MAPFRE AM analysis: why the real estate sector is falling out of favor on the stock market
Lucas Maruri, Equity Portfolio Manager at MAPFRE AM
After falling 11% so far this year, the European real estate sector is the second worst performer in the Stoxx600 so far this year, second only to the sharp 17% correction seen in commodities.
However, if we analyze the Stoxx600 by company, we see that two real estate companies, AroundTown (-58% YTD) and Samhallsbyggnads (-75% YTD), are the worst performers of all, alongside the disgraced Credit Suisse (-72% YTD).
What happened to the sector?
Traditionally, the correlation between real estate share prices and interest rates has been negative. Put simply, the higher the interest rate, the higher the discount rate (or in other words, the lower the cap rate) applied to companies in the sector to value their net asset value (NAV). This factor alone got the sector off to a bad start at the beginning of the year.
In January, the market seemed to buy the narrative that “interest rates were bottoming out,” but inflationary fears in February pushed the European Central Bank (ECB) to continue its stance that monetary policy tightening still had a long way to go.
In addition, the banking crisis in the United States, which spread to Europe via Credit Suisse, fueled concerns about the availability of liquidity and funding. This reality didn’t help many of Europe’s real estate companies, many of whom are carrying significant debt on their balance sheets.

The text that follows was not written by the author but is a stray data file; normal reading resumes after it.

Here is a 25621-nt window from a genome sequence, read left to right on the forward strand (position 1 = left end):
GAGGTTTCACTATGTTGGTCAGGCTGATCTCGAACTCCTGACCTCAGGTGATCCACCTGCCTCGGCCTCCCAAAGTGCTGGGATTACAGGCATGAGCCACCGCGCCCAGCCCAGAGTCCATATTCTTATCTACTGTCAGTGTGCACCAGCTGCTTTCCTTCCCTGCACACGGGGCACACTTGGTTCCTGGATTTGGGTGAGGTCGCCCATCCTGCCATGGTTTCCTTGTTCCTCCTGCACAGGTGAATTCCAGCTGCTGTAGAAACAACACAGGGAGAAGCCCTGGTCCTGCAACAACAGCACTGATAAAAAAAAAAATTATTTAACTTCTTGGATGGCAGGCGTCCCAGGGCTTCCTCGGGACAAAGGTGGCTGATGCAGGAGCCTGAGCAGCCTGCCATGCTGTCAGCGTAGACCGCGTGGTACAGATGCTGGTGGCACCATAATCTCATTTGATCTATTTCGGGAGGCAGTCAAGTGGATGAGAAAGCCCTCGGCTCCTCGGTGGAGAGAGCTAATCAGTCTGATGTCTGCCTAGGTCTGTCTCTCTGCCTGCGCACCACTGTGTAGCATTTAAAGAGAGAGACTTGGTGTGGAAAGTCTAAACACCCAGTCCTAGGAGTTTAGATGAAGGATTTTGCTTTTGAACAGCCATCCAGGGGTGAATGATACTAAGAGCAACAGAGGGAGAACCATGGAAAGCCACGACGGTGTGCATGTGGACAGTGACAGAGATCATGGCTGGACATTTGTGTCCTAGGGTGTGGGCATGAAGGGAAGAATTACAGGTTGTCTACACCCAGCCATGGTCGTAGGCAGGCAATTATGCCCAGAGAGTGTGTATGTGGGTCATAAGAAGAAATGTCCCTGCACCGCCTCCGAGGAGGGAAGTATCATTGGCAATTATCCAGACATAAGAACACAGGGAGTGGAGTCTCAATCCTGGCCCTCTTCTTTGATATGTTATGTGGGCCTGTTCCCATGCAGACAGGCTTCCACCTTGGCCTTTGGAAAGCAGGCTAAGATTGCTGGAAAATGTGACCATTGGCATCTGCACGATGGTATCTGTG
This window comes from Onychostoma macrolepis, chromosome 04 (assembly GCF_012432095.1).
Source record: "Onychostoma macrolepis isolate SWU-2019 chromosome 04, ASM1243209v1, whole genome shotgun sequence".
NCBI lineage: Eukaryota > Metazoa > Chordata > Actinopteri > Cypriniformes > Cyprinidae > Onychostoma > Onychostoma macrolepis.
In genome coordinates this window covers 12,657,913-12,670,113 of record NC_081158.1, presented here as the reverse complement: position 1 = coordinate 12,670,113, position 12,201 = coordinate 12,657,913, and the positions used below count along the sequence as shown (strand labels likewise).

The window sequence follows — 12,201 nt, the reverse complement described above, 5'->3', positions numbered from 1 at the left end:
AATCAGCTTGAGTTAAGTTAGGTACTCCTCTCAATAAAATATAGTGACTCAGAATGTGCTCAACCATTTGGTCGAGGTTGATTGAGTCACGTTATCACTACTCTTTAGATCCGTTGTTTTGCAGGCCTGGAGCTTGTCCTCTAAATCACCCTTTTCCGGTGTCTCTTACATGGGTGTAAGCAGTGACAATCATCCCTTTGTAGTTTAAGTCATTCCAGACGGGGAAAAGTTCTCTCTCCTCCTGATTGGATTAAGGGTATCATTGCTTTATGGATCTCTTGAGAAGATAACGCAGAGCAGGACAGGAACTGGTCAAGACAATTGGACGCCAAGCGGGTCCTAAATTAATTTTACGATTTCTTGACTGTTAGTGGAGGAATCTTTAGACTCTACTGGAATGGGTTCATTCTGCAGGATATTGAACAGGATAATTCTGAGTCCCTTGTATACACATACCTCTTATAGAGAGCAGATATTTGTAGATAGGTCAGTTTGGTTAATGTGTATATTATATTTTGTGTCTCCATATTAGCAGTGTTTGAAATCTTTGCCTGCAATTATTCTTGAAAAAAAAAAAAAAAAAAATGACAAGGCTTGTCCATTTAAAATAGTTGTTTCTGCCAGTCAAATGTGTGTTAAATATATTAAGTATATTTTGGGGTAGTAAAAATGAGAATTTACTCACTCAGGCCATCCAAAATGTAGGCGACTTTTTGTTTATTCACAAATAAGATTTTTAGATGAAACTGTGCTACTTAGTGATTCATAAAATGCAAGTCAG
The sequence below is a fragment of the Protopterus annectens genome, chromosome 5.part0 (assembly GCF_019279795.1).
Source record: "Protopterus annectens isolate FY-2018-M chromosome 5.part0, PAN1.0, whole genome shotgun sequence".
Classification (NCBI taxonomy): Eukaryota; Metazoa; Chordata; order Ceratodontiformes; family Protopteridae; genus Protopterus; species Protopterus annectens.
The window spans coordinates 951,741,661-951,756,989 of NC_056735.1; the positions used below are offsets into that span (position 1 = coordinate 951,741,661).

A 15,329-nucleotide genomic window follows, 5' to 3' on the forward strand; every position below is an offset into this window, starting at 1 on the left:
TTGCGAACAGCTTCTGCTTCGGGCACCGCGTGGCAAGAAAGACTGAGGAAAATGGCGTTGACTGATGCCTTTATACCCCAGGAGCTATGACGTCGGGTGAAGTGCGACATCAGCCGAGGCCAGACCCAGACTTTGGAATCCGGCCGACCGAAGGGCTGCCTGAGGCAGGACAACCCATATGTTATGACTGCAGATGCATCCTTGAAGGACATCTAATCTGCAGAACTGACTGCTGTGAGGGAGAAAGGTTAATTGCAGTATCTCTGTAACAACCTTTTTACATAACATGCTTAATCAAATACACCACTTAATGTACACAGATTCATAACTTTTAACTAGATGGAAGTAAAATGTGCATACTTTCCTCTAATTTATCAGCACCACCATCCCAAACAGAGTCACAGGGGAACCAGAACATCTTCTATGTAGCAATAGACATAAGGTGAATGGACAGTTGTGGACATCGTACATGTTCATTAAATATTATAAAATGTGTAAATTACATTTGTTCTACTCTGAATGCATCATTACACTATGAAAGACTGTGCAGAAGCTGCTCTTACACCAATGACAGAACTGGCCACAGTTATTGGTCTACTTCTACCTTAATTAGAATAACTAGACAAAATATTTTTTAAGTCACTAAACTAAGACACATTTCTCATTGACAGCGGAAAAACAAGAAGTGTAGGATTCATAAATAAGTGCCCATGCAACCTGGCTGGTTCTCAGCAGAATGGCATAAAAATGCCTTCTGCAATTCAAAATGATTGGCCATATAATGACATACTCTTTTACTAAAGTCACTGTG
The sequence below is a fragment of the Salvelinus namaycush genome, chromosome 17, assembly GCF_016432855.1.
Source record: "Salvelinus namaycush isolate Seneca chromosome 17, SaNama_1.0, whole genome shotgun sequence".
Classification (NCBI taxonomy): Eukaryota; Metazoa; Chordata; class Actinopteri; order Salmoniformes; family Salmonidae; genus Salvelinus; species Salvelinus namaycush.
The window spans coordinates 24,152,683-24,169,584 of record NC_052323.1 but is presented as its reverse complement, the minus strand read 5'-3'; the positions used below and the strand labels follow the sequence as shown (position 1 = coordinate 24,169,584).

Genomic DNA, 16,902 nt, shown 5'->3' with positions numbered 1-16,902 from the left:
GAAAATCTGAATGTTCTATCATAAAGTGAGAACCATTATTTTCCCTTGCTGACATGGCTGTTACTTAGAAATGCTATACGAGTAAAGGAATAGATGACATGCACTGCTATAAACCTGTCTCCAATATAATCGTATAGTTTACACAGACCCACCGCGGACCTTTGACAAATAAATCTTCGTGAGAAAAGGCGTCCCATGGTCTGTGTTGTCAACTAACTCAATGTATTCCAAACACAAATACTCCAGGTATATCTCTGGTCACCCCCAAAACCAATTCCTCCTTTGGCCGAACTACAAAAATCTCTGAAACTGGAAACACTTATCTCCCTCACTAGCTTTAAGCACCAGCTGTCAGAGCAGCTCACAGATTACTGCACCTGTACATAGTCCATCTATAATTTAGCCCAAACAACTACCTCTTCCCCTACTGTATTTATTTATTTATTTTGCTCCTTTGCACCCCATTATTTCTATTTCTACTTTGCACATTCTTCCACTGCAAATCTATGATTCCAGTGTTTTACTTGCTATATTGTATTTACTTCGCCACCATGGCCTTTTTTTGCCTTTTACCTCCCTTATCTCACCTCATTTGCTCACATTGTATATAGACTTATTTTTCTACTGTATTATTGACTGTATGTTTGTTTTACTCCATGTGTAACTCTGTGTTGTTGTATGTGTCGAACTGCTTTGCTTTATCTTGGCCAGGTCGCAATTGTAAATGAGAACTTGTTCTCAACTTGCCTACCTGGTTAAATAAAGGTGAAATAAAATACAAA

And it’s no wonder really: in the debt markets, outstanding issuances of companies in the European real estate market sector amounted to 412 billion euros, 63 billion of which mature in the next two years. This reality puts pressure on some companies in the sector, forcing them to accelerate asset sales (which in turn puts downward pressure on prices), cut investments, cut dividends, and/or refinance the aforementioned issues at higher rates. Not surprisingly, the sector’s results were undermined by profit warnings and dividend cuts.
What can we expect from the sector?
The inversion of the sovereign curves indicates a dual reality for the sector. On the negative side, they anticipate a slowdown or contraction in economic activity, which historically has meant a spike in unemployment rates and an erosion of tenants’ ability to pay and buyers’ access to credit.
On the other hand, the inversion of the curve also predicts interest rate cuts in the not-too-distant future. Should they materialize, they could signal a good entry point for a sector where valuations are undeniably low.
We prefer to watch events unfold from the sidelines, as we believe that there are still risks that could prevent stocks in European real estate, real estate investment trusts, and developers from performing well over the next few months.